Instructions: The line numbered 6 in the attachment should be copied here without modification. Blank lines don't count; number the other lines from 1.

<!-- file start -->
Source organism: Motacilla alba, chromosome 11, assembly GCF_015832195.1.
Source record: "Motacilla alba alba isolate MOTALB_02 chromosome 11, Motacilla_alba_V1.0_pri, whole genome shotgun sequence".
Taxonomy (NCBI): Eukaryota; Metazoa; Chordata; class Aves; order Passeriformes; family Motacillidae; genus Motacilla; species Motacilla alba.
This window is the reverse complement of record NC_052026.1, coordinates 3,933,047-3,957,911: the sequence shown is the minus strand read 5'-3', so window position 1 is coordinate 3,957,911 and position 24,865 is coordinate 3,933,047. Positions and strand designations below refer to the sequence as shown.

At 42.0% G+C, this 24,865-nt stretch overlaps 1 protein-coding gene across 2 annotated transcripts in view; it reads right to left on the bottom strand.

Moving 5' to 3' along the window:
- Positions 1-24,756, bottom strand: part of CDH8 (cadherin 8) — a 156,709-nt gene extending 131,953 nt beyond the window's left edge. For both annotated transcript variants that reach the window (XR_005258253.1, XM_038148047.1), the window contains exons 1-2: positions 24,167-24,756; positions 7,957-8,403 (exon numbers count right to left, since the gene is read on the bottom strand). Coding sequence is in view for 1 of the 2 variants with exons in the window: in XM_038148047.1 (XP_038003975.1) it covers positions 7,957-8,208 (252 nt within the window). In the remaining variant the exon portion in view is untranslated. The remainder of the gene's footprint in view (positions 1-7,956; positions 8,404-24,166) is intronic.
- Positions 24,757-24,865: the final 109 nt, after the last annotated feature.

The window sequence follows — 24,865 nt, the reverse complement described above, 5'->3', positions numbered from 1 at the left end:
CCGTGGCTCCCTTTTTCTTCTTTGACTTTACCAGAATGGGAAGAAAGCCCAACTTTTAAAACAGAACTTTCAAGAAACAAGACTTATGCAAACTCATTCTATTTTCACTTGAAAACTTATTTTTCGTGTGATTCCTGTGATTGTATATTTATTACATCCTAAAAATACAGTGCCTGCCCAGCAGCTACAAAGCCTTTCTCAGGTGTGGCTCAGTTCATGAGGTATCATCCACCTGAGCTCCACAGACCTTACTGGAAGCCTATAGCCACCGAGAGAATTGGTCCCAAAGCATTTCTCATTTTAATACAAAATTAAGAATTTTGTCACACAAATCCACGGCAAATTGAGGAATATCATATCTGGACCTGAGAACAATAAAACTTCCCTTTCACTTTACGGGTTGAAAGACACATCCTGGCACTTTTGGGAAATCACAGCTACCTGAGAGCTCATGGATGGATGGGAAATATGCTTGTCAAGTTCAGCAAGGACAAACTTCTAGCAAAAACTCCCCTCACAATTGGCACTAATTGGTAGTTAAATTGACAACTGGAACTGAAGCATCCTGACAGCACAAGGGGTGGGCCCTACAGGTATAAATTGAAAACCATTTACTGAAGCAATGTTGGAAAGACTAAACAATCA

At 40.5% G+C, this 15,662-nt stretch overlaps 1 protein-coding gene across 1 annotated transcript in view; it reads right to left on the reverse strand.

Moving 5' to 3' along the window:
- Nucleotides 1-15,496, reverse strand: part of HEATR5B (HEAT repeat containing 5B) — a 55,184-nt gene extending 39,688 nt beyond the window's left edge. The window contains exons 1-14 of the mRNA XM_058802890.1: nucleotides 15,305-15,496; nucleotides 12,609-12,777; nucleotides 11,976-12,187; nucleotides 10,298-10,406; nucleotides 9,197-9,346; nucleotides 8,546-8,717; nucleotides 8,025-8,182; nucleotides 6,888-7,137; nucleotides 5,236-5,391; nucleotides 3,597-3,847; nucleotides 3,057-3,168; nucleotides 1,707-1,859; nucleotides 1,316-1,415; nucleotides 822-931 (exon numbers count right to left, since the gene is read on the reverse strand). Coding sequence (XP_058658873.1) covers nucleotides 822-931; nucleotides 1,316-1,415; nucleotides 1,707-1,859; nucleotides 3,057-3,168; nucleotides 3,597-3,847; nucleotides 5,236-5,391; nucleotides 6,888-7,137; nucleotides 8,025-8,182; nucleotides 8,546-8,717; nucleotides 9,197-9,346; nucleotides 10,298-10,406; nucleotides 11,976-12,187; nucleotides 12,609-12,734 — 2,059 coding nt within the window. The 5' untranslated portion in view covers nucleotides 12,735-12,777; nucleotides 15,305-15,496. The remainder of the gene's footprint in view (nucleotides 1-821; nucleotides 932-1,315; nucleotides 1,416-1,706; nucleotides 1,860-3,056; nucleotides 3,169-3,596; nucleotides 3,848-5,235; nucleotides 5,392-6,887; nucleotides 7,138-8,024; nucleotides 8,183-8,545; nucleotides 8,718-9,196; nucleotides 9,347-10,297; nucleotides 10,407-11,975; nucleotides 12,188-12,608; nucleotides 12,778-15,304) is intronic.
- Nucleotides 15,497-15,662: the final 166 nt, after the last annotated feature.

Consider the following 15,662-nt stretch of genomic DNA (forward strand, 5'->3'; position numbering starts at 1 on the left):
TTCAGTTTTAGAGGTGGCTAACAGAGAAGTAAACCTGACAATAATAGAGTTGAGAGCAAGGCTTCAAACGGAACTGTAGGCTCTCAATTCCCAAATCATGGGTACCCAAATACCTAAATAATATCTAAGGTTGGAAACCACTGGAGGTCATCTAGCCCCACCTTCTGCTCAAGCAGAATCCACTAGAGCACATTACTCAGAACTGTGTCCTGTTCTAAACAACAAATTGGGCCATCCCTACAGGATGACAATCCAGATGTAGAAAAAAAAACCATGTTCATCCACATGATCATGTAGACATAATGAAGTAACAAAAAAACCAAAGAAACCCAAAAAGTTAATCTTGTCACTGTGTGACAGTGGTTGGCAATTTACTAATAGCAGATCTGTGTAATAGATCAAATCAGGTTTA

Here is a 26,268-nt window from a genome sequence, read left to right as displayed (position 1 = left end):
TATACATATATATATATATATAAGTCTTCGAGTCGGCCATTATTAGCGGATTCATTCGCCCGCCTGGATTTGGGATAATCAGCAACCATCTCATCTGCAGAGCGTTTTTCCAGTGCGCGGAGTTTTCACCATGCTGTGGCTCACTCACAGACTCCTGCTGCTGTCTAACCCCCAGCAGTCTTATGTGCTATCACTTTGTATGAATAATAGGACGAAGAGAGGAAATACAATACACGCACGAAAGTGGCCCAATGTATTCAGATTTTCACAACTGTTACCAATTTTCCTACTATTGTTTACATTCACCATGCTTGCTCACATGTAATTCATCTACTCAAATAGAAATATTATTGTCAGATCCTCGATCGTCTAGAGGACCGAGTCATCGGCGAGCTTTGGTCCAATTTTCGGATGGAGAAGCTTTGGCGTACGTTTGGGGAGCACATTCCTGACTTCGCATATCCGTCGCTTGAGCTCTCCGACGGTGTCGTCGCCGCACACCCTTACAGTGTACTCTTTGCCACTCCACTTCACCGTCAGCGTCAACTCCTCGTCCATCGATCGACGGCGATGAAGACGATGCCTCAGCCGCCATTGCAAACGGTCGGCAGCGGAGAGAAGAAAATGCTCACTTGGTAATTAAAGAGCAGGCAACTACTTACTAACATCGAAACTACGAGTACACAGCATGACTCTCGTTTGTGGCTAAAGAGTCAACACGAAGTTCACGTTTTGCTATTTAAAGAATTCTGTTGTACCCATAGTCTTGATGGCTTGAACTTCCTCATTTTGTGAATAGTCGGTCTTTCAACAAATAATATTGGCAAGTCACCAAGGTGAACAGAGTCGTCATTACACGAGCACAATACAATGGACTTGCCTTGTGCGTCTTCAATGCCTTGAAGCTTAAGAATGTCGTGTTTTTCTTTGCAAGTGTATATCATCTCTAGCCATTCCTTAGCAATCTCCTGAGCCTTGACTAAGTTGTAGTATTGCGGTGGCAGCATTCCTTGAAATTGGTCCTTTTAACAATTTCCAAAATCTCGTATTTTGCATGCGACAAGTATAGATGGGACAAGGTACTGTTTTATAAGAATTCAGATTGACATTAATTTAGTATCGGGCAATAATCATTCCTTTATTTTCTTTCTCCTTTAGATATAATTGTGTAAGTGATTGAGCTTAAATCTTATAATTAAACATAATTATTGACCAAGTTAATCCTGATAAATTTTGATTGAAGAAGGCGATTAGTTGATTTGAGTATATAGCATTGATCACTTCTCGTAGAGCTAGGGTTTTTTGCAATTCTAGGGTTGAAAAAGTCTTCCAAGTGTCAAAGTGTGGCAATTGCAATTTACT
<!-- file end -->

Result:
Moving 5' to 3' along the window: